When it comes to thinking about ecological impacts, few have influenced more people than Dr. Reed Noss.
Nothing can change a place or diminish the character of everything around it faster than a road, he says. It’s easy to punch a road into wild country. It’s harder to predict the unintended negative consequences. It’s extremely difficult to undo serious damage.
Noss and I were chatting this week about the new burning hot potato of wildland conservation: Pushes to expand more recreation trails across public lands. Trails can have the same kinds of impacts roads do, Noss says, but routinely missing is a thoughtful discussion of what’s being lost in exchange for more access.
By “lost” he means the displacement and potential elimination of sensitive mammals and birds from the landscape. Or the very ambiance that attracted people there in the first place.
Another loss Noss has witnessed is an erosion of human understanding of nature — a dumbing down — and it’s happening amid a philosophical shift few want to talk about.
Noss, an acclaimed ecologist, is a prominent figure globally in conservation biology. He’s no elitist. He is, in fact, a hardcore champion of encouraging Americans to get out in the woods, to “re-create” themselves. He argues contact with nature is an essential seed for growing new generations of conscientious citizens willing to conserve the shrinking wildness that remains.
Noss is deeply troubled, however, by the societal shift away from wild country serving as a way to engage in slow, quiet, mindful reflection that, in turn, gives rise to greater appreciation about the species that find refuge there and have nowhere else to go.
Instead, wild places often are treated as outdoor gymnasiums whose highest touted value is delivering rushes of adrenaline.
Noss and scores of other big picture thinkers have seen little evidence supporting the contention advanced by some outdoor recreationists — and the powerful lobby of outdoor gear manufacturers standing behind them — that blazing more trails has yielded a stronger, more effective conservation movement.
Recreation lobbyists are good at getting young people to demand more trails but seldom has it resulted in them turning out en masse to reliably defend the integrity of existing wild places, or use their voices to halt efforts by resource extractionists to weaken environmental laws or hold anti-environmental lawmakers accountable at the ballot box.
Noss suspects that in the Yellowstone area many young recreationists don’t understand how special and uncommon wildlife populations here are, or how fragile.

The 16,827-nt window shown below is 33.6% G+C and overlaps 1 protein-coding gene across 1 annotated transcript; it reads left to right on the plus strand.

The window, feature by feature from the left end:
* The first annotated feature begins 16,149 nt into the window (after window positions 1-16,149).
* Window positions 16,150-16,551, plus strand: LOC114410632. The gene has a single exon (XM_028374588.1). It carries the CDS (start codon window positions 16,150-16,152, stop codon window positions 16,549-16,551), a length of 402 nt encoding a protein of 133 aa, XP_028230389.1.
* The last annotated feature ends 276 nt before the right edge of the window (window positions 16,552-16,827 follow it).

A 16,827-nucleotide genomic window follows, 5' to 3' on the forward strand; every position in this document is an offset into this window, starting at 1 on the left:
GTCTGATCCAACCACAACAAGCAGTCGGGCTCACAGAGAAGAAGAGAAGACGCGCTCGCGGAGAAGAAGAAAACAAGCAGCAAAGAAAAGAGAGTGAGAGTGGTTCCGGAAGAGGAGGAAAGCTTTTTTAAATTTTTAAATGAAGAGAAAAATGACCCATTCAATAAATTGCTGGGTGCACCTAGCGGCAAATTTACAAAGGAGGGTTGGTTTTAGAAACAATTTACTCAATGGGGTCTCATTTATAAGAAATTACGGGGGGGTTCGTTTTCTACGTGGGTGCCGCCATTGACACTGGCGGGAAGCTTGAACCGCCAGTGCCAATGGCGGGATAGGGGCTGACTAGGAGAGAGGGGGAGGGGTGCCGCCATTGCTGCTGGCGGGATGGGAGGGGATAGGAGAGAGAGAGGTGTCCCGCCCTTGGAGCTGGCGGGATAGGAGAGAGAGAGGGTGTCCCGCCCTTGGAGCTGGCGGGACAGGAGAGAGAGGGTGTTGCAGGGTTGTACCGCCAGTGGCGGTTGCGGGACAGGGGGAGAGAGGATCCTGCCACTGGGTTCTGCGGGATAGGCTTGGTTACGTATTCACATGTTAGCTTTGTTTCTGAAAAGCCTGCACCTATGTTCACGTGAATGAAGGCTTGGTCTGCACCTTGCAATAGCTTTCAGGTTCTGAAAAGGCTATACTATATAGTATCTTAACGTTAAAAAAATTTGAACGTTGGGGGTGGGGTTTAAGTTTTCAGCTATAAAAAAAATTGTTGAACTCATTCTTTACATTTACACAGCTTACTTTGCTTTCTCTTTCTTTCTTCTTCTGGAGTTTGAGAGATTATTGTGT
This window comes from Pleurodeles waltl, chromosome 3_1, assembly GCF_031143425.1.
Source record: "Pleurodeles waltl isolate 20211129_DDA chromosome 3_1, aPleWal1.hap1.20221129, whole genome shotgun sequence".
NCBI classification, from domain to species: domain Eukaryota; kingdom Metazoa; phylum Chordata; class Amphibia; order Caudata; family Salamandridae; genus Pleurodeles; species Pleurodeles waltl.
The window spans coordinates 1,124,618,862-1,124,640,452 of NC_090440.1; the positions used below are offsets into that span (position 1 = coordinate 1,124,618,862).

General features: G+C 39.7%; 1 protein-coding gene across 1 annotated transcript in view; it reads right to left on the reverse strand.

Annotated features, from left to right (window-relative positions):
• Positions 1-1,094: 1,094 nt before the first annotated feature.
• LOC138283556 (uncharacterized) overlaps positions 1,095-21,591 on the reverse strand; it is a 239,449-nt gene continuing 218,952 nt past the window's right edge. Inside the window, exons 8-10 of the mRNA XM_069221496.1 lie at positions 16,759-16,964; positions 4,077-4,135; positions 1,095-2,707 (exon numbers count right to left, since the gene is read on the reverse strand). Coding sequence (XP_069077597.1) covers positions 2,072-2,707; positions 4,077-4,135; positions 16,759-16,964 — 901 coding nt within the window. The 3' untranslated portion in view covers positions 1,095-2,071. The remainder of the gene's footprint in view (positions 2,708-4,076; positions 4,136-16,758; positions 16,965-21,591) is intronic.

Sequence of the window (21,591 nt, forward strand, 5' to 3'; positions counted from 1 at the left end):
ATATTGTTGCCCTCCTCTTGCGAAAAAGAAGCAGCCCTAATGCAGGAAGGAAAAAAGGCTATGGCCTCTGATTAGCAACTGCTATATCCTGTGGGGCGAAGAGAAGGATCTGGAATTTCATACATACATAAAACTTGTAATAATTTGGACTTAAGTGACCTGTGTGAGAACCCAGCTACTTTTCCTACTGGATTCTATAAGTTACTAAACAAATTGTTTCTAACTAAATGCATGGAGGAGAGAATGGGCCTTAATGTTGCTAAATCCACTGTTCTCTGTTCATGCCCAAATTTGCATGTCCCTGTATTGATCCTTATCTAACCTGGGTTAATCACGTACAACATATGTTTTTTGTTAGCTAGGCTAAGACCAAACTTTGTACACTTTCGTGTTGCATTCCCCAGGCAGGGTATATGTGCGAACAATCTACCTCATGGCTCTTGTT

“There is definitely some unknown proportion of recreationists who would, if better educated about their own impacts, be willing to modify their behavior,” Noss said. “But there will always be the highly vocal few self-serving bastards who just want to get a workout and don’t give a rip about what effect their activity is having on sensitive species.”
The challenge, and it’s something Noss has seen as a college professor, is many Millennials and Generation Y-ers lack a basic understanding of natural history and the habitat needs of species.
“The vast majority of young recreationists in greater Yellowstone, I would guess, just aren’t aware. They don’t read the scientific literature on the impacts of outdoor recreation and no one is bringing it to their attention, so they don’t have a clue,” he said.
“I would think the federal land management agencies probably realize they have an obligation as stewards to develop an ongoing education campaign, but we can’t really rely upon them because they don’t do it.”
Unfortunately, traditional environmental organizations also are missing in action on calling attention to outdoor recreation impacts. In many cases the groups are staffed by outdoor recreationists hesitant to say anything that might alienate them from their social peer groups or deep-pocketed funders.
Noss cited numerous scientific studies and emerging data confirming the impacts of recreation on wildlife.
“Don’t Poach the Powder,” an initiative of the Jackson Hole Conservation alliance, is a rare example of local environmental organizations imploring recreationists to exercise self restraint. The alliance wants skiers to realize their zeal for copping untracked powder off-piste in parts of the Tetons can have serious consequences for bighorn sheep.
It may not even occur to some backcountry shredders that just a few exhilarating runs pursued in the name of innocent fun could mean the end for skittish bighorns just struggling to survive.